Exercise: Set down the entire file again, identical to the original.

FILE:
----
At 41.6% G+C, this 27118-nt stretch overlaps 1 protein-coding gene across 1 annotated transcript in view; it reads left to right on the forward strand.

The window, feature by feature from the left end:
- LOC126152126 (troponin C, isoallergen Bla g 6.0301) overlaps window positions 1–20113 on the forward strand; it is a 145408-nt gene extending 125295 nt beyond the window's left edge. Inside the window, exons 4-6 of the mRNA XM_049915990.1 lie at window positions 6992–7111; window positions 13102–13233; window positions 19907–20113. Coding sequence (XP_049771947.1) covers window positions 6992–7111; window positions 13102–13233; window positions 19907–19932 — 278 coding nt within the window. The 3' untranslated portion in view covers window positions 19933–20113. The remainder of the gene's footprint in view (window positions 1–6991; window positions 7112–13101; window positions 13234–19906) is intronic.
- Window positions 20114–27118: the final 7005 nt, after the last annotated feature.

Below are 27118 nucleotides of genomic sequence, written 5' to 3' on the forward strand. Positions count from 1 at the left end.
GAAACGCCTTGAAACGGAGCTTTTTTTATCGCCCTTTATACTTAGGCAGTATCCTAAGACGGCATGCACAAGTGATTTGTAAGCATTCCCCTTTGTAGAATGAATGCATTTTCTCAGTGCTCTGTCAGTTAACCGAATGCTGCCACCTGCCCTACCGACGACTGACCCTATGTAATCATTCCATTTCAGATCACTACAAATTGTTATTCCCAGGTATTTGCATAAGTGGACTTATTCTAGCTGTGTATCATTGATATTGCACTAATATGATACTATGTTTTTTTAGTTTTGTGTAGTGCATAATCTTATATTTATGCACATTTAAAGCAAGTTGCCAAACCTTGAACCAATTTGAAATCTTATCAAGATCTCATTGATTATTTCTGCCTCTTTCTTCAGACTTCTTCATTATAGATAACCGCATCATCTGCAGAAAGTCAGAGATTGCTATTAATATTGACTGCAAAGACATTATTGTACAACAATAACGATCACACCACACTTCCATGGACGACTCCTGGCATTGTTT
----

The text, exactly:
At 41.6% G+C, this 27118-nt stretch overlaps 1 protein-coding gene across 1 annotated transcript in view; it reads left to right on the forward strand.

The window, feature by feature from the left end:
- LOC126152126 (troponin C, isoallergen Bla g 6.0301) overlaps window positions 1–20113 on the forward strand; it is a 145408-nt gene extending 125295 nt beyond the window's left edge. Inside the window, exons 4-6 of the mRNA XM_049915990.1 lie at window positions 6992–7111; window positions 13102–13233; window positions 19907–20113. Coding sequence (XP_049771947.1) covers window positions 6992–7111; window positions 13102–13233; window positions 19907–19932 — 278 coding nt within the window. The 3' untranslated portion in view covers window positions 19933–20113. The remainder of the gene's footprint in view (window positions 1–6991; window positions 7112–13101; window positions 13234–19906) is intronic.
- Window positions 20114–27118: the final 7005 nt, after the last annotated feature.

Below are 27118 nucleotides of genomic sequence, written 5' to 3' on the forward strand. Positions count from 1 at the left end.
GAAACGCCTTGAAACGGAGCTTTTTTTATCGCCCTTTATACTTAGGCAGTATCCTAAGACGGCATGCACAAGTGATTTGTAAGCATTCCCCTTTGTAGAATGAATGCATTTTCTCAGTGCTCTGTCAGTTAACCGAATGCTGCCACCTGCCCTACCGACGACTGACCCTATGTAATCATTCCATTTCAGATCACTACAAATTGTTATTCCCAGGTATTTGCATAAGTGGACTTATTCTAGCTGTGTATCATTGATATTGCACTAATATGATACTATGTTTTTTTAGTTTTGTGTAGTGCATAATCTTATATTTATGCACATTTAAAGCAAGTTGCCAAACCTTGAACCAATTTGAAATCTTATCAAGATCTCATTGATTATTTCTGCCTCTTTCTTCAGACTTCTTCATTATAGATAACCGCATCATCTGCAGAAAGTCAGAGATTGCTATTAATATTGACTGCAAAGACATTATTGTACAACAATAACGATCACACCACACTTCCATGGACGACTCCTGGCATTGTTT